Georgia Legislative Update for Jan. 30

Date: January 30, 2015

In the first real
week of legislative activity, the House and Senate have started deliberation on
a number of bills.  The supplemental appropriation budget or the “little”
budget cleared the House this week and will move to the Senate. That is
the bill that provides for the funding of state government through the end of
the year.

HEALTH CARE: As for small business bills, the Senate, over the opposition of
NFIB/Georgia, passed a new mandate bill to expand autism coverage in insurance
plans in Georgia. SB 1 (Bethel) passed 54-0 and was named as the number one
priority of the Senate Republican Caucus. NFIB testified against the bill in the Senate Insurance & Labor Committee and was able to
improve upon a version of the bill which passed the Senate last year. 
While it is disappointing the Senate passed an anti-small business bill,
improvements to the legislation include:        

  • An exemption for businesses with 10 or fewer employees
  • An annual benefit cap of $35,0000
  • Opt-out language for any employer who has their premium
    increase more than 1% as a result of the bill

The bill moves onto the House where it died last year and where the House
leadership remain wary of saddling small business with a new unfunded
mandate.  NFIB/Georgia will continue to oppose this and other mandates.

EDUCATION: Legislation was passed out of the Senate Education & Youth
Committee this week, SB 2 (Tippins) to address the skills gap many Georgia
employers are experiencing. NFIB/Georgia testified in support of the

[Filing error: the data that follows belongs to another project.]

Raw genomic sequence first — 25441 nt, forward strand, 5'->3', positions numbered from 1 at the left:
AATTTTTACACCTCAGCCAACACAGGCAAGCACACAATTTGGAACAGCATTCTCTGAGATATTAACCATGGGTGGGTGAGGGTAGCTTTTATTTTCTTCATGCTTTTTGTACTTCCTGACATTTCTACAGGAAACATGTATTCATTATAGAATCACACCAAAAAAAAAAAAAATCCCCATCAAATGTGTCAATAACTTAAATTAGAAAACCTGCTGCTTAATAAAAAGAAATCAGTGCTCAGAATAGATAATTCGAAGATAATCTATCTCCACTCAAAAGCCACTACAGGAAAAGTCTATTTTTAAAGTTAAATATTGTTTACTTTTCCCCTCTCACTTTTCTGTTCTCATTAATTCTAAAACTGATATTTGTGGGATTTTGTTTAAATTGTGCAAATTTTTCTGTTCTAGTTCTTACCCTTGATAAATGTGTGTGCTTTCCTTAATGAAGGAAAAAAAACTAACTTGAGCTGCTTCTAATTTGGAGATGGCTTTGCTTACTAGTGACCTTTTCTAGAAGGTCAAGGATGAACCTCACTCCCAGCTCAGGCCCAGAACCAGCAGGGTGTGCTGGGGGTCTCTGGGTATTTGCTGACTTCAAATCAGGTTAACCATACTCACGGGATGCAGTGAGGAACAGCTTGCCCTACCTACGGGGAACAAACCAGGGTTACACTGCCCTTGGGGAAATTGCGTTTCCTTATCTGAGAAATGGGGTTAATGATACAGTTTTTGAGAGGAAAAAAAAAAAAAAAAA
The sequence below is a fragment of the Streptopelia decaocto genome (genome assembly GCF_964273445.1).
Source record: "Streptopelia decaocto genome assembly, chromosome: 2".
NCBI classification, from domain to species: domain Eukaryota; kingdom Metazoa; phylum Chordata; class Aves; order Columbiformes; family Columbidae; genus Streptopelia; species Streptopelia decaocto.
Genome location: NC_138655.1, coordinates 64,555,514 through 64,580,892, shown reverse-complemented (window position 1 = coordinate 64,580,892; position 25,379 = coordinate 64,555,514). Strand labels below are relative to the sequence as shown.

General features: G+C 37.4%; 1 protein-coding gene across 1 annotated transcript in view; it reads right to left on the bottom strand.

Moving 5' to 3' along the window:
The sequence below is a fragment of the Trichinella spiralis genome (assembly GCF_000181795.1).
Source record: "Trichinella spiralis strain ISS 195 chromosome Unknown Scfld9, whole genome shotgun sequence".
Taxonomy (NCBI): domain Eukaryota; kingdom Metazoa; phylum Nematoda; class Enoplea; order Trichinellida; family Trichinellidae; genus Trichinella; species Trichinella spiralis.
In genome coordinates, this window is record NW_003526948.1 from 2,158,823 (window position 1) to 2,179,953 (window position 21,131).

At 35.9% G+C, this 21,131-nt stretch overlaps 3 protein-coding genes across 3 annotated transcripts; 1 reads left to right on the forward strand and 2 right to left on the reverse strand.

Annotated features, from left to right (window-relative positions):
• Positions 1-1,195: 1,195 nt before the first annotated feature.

, which would pair high schools with technical schools to give students
the option of pursuing a “dual track” of high school and post-secondary
courses.  If the bill becomes law, students would be able to graduate high
school on time with both a high school degree and a two-year associates or
technical degree. This is the innovative type of legislation that should
yield more student success and also create more a more employable graduate for
Georgia’s small employers.

TRANSPORTATION: The big “transportation funding” legislation was introduced
this week as well.  HB 170 (Roberts) is designed to address the estimated
$1 billion shortfall for transportation and infrastructure funding in
Georgia.  Expect a lively and lengthy debate on this legislation as the
House and Senate each have different ideas as to what extent and how to fund
transportation.  NFIB/Georgia is currently working on a special member
survey to get feedback from its membership on this important piece of

Related Content: Small Business News | Georgia

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